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Dialogues of Plato | Study Guide

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Dialogues of Plato | Virtue Is Knowledge and Not Taught Summary (87c–89e) | Summary

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Summary

The next step should be an investigation into whether virtue is, in fact, a type of knowledge. Socrates further hypothesizes that virtue is good. From this it follows that, if there is anything good that is not knowledge, then virtue cannot be "a kind of knowledge." On the other hand, if knowledge does encompass everything that is good, then "virtue is a kind of knowledge."

These suppositions in hand, Socrates returns to the previous discussion about virtue being beneficial. There are various things that are beneficial to us, such as health, strength, and beauty. These same things can also be harmful. The benefit and the harm are determined by whatever guides them. That which is "learned or acquired by training [is] beneficial when accompanied by intelligence, but harmful without it." So wisdom directs us correctly, resulting in benefit, while ignorance does the opposite. If virtue is beneficial, it must be a sort of wisdom.

The fact that without virtue one can become corrupt—just as without health one becomes ill—means that virtue is not innate. From this, Meno concludes that, since virtue is knowledge, it is acquired through teaching. Socrates is not convinced. After all, he does not see any teachers of virtue. If virtue is knowledge, it is taught. But, it does not seem to be taught. Consequently, it is not the case that virtue is knowledge.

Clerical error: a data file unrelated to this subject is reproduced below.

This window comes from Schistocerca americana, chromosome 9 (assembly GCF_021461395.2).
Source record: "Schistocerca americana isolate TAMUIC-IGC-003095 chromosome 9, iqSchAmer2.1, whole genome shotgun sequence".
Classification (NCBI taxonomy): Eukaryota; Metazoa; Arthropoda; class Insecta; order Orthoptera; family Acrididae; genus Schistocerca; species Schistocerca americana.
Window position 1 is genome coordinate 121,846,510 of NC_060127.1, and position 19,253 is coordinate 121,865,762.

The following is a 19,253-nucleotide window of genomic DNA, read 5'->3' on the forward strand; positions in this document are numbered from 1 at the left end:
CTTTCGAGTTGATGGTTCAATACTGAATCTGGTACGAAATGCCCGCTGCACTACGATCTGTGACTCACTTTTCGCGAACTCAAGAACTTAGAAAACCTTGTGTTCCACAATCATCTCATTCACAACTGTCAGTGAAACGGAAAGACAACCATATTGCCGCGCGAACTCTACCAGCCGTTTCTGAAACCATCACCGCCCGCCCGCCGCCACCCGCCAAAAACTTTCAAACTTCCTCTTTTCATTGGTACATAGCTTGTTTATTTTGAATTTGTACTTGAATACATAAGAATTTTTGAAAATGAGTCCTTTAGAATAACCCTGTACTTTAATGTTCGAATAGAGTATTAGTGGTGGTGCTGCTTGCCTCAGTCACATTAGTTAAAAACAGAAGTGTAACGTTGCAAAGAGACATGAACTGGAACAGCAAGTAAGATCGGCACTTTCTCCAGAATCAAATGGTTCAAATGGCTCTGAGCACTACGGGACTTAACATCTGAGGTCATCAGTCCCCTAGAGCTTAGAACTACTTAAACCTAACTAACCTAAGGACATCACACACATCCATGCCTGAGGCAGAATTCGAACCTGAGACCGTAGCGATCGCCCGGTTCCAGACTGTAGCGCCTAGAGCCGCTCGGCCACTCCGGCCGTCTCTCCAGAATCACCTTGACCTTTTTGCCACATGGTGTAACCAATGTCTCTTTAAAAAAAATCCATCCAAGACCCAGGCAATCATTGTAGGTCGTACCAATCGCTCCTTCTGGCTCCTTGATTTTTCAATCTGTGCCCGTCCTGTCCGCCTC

Meno expresses surprise at Socrates's claim that there are no teachers of virtue, but Socrates insists he has sought them out, to no avail.

Analysis

As this section of the dialogue ends, the reader may recall Socrates's speech in the Apology. He explains to the jury that, after hearing the oracle's pronouncement, he went in search of someone wiser than he. However, no one seemed wise enough to even recognize their own ignorance—not the politicians, the poets, or the craftsmen.

Here Socrates seems to be at odds with a claim he elsewhere seems to believes is true, namely that virtue is a type of knowledge. Denying that virtue is knowledge does follow, however, from the denial that it is taught. Perhaps what Socrates is after is not the rejection that virtue is knowledge, or a type of knowledge, but that it is taught. If the theory of recollection, along with Socrates's admonition in the Apology that, "the unexamined life is not ... worth living," are true, then virtue is not acquired through teaching, but through recollecting.

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